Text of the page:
Thursday, February 26, 2015

"I am not"

Last Sunday we began a sermon series that will walk through Jesus’s seven “I Am” statements in the gospel of John. These seven statements give us a robust picture of who Jesus is in our world and who he desires to be in our lives.
I am the Bread of Life.
I am the Light of the World.
I am the Door.
I am the Good Shepherd.
I am the Resurrection and the Life.
I am the True Vine.
I am the Way and the Truth and the Life.
Each phrase echoes God’s self-disclosure to Moses at the burning bush: I AM who I AM. Each phrase adds a beautiful layer of color to our understanding of Jesus Christ as LORD.

There is an eighth “I am” statement in John’s gospel that gets less attention. In part, because this eighth phrase is uttered by someone other than Jesus. This eighth “I am” is no less important, because it paves the way for understanding Jesus as the great “I AM.” It’s found in the very first chapter of John’s gospel when some folks asked John the Baptist if he was the Messiah. He responded plainly:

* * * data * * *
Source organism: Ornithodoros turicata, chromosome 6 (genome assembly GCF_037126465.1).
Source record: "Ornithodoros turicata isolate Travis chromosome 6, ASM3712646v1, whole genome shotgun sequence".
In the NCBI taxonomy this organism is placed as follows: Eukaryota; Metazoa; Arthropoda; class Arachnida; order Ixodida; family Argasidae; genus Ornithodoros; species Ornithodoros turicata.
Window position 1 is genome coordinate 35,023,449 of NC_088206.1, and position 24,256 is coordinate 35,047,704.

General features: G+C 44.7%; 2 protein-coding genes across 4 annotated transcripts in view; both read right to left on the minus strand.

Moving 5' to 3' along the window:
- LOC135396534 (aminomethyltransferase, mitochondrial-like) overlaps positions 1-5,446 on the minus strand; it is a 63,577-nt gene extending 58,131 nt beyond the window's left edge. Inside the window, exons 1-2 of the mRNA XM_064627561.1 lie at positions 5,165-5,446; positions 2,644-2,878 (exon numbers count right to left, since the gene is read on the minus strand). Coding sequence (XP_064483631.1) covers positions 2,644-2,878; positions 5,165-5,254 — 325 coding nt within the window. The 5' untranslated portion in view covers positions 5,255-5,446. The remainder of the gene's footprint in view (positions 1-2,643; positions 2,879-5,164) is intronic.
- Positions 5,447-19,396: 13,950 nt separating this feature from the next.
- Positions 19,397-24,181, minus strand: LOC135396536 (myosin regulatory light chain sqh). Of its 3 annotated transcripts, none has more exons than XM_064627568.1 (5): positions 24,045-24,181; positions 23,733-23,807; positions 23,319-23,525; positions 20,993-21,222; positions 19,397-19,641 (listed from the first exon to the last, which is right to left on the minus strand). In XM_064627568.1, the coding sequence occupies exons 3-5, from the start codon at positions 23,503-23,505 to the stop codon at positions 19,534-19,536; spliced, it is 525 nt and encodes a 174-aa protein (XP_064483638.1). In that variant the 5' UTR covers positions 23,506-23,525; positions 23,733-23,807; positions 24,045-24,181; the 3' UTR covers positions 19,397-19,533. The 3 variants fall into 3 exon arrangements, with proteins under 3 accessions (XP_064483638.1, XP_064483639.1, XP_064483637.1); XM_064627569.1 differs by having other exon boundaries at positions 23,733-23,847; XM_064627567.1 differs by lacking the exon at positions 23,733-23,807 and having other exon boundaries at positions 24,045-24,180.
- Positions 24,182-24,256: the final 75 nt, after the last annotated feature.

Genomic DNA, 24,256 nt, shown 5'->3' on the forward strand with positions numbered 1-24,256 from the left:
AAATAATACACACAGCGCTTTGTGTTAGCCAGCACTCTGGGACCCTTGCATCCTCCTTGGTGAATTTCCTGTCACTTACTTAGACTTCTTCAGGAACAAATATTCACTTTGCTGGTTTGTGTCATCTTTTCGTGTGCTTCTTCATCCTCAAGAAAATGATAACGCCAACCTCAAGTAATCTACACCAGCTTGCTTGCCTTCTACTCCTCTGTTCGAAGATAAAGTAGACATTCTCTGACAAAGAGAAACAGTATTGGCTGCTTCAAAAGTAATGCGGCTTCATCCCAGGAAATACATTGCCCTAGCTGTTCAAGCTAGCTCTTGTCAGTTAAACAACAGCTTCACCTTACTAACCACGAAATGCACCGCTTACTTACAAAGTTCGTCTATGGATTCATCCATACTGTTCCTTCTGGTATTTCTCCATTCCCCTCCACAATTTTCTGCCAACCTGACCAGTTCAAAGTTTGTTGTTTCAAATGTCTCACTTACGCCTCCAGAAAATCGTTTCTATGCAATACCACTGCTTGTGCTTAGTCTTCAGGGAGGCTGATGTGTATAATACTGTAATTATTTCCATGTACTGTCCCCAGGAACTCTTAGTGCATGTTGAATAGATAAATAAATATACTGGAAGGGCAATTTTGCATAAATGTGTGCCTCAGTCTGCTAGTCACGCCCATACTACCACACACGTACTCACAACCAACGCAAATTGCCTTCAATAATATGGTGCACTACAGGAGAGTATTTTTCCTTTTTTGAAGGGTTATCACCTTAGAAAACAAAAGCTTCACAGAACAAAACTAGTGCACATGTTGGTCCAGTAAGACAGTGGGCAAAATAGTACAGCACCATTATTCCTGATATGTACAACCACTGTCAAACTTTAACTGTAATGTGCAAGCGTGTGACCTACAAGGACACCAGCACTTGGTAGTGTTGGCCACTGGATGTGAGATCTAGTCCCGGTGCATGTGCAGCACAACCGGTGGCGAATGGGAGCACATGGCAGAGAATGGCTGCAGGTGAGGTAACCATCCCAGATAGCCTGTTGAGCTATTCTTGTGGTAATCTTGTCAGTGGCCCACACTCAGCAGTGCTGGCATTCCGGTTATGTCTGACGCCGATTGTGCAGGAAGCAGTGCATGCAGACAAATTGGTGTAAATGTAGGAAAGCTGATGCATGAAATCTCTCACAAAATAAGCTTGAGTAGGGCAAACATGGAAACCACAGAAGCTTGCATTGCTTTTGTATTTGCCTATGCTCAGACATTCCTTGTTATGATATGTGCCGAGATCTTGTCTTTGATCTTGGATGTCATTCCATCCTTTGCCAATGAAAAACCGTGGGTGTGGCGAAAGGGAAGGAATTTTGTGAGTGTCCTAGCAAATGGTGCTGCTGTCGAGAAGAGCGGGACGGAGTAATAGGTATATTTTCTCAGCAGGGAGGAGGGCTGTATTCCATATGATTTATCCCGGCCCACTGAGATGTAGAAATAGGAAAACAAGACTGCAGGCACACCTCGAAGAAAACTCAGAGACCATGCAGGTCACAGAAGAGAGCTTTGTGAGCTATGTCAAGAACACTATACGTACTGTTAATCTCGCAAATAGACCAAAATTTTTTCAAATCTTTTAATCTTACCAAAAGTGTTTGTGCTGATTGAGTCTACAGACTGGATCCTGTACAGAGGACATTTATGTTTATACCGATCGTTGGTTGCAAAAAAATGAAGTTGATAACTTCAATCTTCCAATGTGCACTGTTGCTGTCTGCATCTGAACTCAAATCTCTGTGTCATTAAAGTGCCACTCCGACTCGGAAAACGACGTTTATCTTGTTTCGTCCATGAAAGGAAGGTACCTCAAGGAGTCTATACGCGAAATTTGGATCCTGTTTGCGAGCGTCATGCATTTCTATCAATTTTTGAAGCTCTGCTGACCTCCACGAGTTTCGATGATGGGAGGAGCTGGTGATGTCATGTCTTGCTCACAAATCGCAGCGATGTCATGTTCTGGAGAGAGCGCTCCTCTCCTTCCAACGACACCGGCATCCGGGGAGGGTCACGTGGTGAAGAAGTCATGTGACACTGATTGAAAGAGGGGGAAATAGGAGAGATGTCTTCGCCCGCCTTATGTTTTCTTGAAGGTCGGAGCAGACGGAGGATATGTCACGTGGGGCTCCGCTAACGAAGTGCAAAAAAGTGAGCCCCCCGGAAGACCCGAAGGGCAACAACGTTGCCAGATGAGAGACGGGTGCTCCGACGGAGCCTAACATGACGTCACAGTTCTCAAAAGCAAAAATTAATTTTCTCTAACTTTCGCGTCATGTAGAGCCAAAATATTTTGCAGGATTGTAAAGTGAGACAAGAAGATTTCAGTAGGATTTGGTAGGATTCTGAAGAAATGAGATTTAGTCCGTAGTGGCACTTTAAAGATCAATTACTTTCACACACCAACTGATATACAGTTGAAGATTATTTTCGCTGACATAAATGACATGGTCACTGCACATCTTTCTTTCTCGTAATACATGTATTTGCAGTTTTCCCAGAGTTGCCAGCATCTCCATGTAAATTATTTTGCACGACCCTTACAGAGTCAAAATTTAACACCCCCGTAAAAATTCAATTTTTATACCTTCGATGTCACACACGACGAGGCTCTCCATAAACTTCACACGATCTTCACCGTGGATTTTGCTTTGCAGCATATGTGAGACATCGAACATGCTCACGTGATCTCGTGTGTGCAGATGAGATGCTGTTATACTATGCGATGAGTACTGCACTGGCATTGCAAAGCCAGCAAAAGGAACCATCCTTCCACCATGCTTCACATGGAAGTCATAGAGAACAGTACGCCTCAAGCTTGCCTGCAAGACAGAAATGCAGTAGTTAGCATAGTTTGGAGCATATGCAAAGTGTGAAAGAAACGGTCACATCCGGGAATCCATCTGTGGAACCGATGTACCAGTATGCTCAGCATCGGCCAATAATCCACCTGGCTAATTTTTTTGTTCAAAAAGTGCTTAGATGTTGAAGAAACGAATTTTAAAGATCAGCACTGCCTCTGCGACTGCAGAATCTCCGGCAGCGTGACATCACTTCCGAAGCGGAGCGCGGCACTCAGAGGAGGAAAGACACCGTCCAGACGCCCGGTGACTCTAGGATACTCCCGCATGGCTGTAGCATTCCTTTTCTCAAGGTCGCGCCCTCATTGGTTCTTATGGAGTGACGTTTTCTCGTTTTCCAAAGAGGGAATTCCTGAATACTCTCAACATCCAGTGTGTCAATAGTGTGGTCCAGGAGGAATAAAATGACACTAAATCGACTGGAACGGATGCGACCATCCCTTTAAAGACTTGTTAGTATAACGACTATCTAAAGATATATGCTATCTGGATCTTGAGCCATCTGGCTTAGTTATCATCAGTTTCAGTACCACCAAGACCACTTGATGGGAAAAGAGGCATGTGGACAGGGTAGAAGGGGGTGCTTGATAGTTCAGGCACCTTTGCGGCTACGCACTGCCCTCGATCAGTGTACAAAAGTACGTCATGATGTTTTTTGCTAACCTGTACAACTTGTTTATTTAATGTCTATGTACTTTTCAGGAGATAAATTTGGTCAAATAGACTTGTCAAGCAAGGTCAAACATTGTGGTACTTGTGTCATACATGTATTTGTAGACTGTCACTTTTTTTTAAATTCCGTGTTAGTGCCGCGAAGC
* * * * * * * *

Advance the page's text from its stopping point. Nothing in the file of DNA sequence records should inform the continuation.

I am not.
The eighth “I am” statement reminds us that we can only acknowledge Jesus as Lord when we lay down our own claims to the throne. To know Jesus as the Bread of Life requires acknowledging that I cannot sustain myself. Without his grace we will starve both physically and spiritually. To know Jesus as the light of the world requires acknowledging that we walk in darkness without his presence. To know the Way the Truth and the Life requires admitting that we are flat lost without his guiding care.

Jesus is the great I Am. Thankfully, blessedly, we are not. The sooner we admit that, the better off we will be.

For all those who exalt themselves will be humbled, and those who humble themselves will be exalted.” – Luke 14:11

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Good reads from the internet this week

  1. Why People Don’t Leave Your Church – Plenty of articles explore why people leave churches, but have you ever wondered why people stay? George Bullard explores ten reasons why people stick with their church.
  2. Chicken and Fries – Jen Hatmaker explores the damage that can happen when we refuse to entertain other options in our life and our thoughts and how humility can keep us from hurting others and making fools of ourselves.

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